I spent about 10 years, from around age 13 to when I came out to my parents at 22, discovering and cultivating my gay pride. That became my priority, and my culture was put on the back burner. Although I wasn’t out and proud, I was internally out and proud, and that’s all I needed and all that mattered. I read every gay news outlet out there, which made me feel that I was not alone and that I was part of the greater LGBT community. I especially cherished all the coming-out stories that resulted in acceptance and love. I’d well up, let go and cry, and ultimately I’d ponder whether I too could have the strength to tell my parents that I’m gay. I’d fantasize that my story could one day be told.

Last month the actor Forest Whitaker was stopped in a Manhattan delicatessen by an employee. Whitaker is one of the pre-eminent actors of his generation, with a diverse and celebrated catalog ranging from “The Great Debaters” to “The Crying Game” to “Ghost Dog: The Way of the Samurai.” By now it is likely that he has adjusted to random strangers who can’t get his turn as Idi Amin out of their heads. But the man who approached the Oscar winner at the deli last month was in no mood for autographs. The employee stopped Whitaker, accused him of shoplifting and then promptly frisked him. The act of self-deputization was futile. Whitaker had stolen nothing. On the contrary, he’d been robbed.

The deli where Whitaker was harassed happens to be in my neighborhood. Columbia University is up the street. Broadway, the main drag, is dotted with nice restaurants and classy bars that cater to beautiful people. I like my neighborhood. And I’ve patronized the deli with some regularity, often several times in a single day. I’ve sent my son in my stead. My wife would often trade small talk with whoever was working checkout. Last year when my beautiful niece visited, she loved the deli so much that I felt myself a sideshow. But it’s understandable. It’s a good deli.

Since the Whitaker affair, I’ve read and listened to interviews with the owner of the establishment. He is apologetic to a fault and is sincerely mortified. He says that it was a “sincere mistake” made by a “decent man” who was “just doing his job.” I believe him. And yet for weeks now I have walked up Broadway, glancing through its windows with a mood somewhere between Marvin Gaye’s “Distant Lover” and Al Green’s “For the Good Times.”

In modern America we believe racism to be the property of the uniquely villainous and morally deformed, the ideology of trolls, gorgons and orcs. We believe this even when we are actually being racist. In 1957, neighbors in Levittown, Pa., uniting under the flag of segregation, wrote: “As moral, religious and law-abiding citizens, we feel that we are unprejudiced and undiscriminating in our wish to keep our community a closed community.”

One of the characters on the CBS show “Mike & Molly” joked about drunken Indians in Arizona, a state that is home to 21 federally recognized American Indian tribes. Although drinking and selling alcohol largely is banned on reservations, it can easily be found in border towns, brought in by bootleggers or sneaked past authorities.

No one disputes that public intoxication is a problem on and off the reservations, but tribal members say alcoholism often is linked to poverty, hopelessness and a history of trauma within American Indian families that is hard to overcome. American Indians and Alaska Natives die at a higher rate from alcoholism than other Americans, according to federal data, and authorities say alcohol fuels a majority of violent crimes on reservations.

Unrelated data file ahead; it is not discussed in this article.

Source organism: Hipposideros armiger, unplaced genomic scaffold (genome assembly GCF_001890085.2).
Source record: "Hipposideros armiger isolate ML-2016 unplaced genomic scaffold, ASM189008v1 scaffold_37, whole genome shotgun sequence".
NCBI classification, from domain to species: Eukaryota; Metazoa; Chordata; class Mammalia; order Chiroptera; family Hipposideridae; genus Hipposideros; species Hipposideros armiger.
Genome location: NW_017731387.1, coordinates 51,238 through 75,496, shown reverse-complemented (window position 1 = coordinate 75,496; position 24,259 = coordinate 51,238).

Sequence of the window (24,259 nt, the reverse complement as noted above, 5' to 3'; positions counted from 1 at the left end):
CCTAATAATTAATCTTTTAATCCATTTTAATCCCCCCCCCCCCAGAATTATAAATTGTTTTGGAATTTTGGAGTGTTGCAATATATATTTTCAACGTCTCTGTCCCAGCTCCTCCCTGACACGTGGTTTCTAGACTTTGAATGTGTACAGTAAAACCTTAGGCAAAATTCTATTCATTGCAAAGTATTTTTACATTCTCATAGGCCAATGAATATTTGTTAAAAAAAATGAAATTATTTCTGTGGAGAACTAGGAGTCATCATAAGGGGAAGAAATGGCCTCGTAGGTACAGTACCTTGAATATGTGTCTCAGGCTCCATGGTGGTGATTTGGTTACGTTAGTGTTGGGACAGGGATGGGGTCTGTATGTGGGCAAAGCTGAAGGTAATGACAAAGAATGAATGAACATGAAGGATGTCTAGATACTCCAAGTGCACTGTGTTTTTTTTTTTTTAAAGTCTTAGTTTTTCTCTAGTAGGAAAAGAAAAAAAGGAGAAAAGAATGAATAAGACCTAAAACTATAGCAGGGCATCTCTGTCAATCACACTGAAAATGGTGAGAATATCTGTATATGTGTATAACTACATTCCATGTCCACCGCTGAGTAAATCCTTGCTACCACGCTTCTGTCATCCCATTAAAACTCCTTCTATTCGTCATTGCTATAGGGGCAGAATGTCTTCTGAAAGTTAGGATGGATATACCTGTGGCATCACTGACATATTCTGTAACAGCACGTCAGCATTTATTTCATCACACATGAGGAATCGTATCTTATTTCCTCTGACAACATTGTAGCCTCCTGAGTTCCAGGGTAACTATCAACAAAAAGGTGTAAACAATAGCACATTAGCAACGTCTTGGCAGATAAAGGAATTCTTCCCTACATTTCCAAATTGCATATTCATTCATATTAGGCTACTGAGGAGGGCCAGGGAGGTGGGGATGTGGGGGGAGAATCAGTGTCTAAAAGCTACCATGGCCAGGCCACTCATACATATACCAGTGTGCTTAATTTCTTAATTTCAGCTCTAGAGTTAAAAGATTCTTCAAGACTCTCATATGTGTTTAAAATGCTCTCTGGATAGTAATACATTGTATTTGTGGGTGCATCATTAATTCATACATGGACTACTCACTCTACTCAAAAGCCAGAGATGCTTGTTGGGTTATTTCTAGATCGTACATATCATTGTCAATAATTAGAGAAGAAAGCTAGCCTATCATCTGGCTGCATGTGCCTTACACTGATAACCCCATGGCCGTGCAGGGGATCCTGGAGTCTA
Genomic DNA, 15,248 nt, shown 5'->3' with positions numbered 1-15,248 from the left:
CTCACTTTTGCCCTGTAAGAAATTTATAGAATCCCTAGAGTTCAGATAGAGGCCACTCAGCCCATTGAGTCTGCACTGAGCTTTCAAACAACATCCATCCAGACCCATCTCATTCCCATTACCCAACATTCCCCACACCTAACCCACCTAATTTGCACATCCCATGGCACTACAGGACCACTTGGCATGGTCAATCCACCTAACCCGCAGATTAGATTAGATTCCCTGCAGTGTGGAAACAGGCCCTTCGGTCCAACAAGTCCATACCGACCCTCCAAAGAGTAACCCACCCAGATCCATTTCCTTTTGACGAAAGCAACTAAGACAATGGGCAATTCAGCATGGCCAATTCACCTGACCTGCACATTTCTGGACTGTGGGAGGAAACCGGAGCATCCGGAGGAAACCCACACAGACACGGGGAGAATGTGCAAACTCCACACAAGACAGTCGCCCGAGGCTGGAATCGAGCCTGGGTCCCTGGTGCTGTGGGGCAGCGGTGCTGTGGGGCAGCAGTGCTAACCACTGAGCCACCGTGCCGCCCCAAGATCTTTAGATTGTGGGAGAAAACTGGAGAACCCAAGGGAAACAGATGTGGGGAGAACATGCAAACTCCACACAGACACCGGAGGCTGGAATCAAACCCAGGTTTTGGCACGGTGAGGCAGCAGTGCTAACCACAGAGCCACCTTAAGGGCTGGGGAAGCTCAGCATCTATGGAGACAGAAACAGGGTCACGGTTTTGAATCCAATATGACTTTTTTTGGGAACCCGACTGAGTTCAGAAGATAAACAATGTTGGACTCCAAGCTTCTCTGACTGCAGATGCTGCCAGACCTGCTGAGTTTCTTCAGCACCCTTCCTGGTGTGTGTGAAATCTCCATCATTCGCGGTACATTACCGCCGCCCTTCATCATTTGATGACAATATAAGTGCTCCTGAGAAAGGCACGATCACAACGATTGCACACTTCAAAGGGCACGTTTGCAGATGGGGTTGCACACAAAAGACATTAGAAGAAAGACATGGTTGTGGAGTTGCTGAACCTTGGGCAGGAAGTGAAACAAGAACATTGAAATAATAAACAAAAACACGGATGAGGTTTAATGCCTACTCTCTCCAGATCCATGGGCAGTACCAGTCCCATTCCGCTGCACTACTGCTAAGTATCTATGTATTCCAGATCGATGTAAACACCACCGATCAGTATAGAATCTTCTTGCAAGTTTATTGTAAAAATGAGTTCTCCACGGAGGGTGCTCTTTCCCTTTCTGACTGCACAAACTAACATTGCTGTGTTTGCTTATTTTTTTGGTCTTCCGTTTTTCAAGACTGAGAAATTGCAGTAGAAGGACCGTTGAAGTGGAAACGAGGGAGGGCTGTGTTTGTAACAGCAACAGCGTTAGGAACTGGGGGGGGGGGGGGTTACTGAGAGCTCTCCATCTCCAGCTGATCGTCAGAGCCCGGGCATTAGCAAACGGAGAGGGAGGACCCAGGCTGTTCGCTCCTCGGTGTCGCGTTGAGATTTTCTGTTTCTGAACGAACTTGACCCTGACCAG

“You can see somebody who is drunk and tripping over themselves and it’s easy to make fun of them,” said Erny Zah, a spokesman for the Navajo Nation, which extends into Arizona, New Mexico and Utah. “But the disease itself isn’t funny, the coming home late at night, possibly beating on family members, the absence of family members, the fear it instills in a lot of children.”

The Native American Journalists Association called on CBS to apologize, saying it’s inexplicable for a highly entertaining show to resort to humor at the expense of Arizona tribes. The group urged screenwriters to think twice about what might offend minority groups and to work to overcome stereotypes.

Meanwhile, On TumblR: Bed-Stuy, Tupac, And Azealia Banks

By Andrea Plaid

Usually, this review spotlights an item or two that the R’s Tumblizens have been checking out/liked/reblogged during the week.

This week, though? Let’s just say that folks were feeling quite a few of the posts, starting with one about some mystery posters appearing in Brooklyn’s Bed-Stuy neighborhood.

Racism Still Exists poster, via Colorlines.

Racism Still Exists poster, via Colorlines.

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Race + Fashion: The Almighty Allure Of Polo

By Guest Contributor Dallas Penn, cross-posted from Dallas Penn

I can remember the first day I ever wanted to wear a piece of Ralph Lauren clothing. I was with a group of friends on the subway heading to Manhattan one morning on the way to high school. I spotted a teenager in the car next to ours wearing a color-blocked windbreaker. The vibrant colors of the jacket resembled the packaging from the Lifesavers candy roll. Everything else in my eyesight turned to grayscale as I went into hunter mode to acquire the jacket.

When the R train pulled into Lexington Avenue, I went after the dude like a wild animal. I ran down the morning rush-hour platform with reckless abandon, people screaming in my wake as they were almost pushed onto the train tracks. I chased dude up the escalator, nearly knocking people over the edge as I pursued him relentlessly. The kid in the windbreaker jacket disappeared from me at the landing, but my obsession with Polo by Ralph Lauren has stayed with me since.